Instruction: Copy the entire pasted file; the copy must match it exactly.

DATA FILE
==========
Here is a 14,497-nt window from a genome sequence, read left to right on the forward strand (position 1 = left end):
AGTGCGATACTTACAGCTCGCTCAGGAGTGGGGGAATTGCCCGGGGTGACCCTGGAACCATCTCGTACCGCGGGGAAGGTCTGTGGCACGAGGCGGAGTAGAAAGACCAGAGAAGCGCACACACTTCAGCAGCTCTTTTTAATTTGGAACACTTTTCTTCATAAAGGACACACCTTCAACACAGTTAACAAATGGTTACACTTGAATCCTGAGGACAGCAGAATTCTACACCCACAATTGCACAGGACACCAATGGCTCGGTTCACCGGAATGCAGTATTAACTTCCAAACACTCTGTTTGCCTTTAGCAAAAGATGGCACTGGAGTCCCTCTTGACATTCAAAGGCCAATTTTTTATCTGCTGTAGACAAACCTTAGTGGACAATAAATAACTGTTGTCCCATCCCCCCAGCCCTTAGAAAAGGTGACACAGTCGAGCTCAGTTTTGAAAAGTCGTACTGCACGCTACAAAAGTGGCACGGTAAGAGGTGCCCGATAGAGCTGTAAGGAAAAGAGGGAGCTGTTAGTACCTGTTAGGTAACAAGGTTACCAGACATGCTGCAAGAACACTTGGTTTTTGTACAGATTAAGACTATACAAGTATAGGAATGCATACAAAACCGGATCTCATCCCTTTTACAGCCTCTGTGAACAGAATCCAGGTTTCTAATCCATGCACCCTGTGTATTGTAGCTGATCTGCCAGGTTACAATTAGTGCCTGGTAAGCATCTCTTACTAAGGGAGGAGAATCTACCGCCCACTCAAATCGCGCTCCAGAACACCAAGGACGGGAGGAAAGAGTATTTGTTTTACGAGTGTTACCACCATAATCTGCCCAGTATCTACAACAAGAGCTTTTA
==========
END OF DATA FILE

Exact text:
Here is a 14,497-nt window from a genome sequence, read left to right on the forward strand (position 1 = left end):
AGTGCGATACTTACAGCTCGCTCAGGAGTGGGGGAATTGCCCGGGGTGACCCTGGAACCATCTCGTACCGCGGGGAAGGTCTGTGGCACGAGGCGGAGTAGAAAGACCAGAGAAGCGCACACACTTCAGCAGCTCTTTTTAATTTGGAACACTTTTCTTCATAAAGGACACACCTTCAACACAGTTAACAAATGGTTACACTTGAATCCTGAGGACAGCAGAATTCTACACCCACAATTGCACAGGACACCAATGGCTCGGTTCACCGGAATGCAGTATTAACTTCCAAACACTCTGTTTGCCTTTAGCAAAAGATGGCACTGGAGTCCCTCTTGACATTCAAAGGCCAATTTTTTATCTGCTGTAGACAAACCTTAGTGGACAATAAATAACTGTTGTCCCATCCCCCCAGCCCTTAGAAAAGGTGACACAGTCGAGCTCAGTTTTGAAAAGTCGTACTGCACGCTACAAAAGTGGCACGGTAAGAGGTGCCCGATAGAGCTGTAAGGAAAAGAGGGAGCTGTTAGTACCTGTTAGGTAACAAGGTTACCAGACATGCTGCAAGAACACTTGGTTTTTGTACAGATTAAGACTATACAAGTATAGGAATGCATACAAAACCGGATCTCATCCCTTTTACAGCCTCTGTGAACAGAATCCAGGTTTCTAATCCATGCACCCTGTGTATTGTAGCTGATCTGCCAGGTTACAATTAGTGCCTGGTAAGCATCTCTTACTAAGGGAGGAGAATCTACCGCCCACTCAAATCGCGCTCCAGAACACCAAGGACGGGAGGAAAGAGTATTTGTTTTACGAGTGTTACCACCATAATCTGCCCAGTATCTACAACAAGAGCTTTTA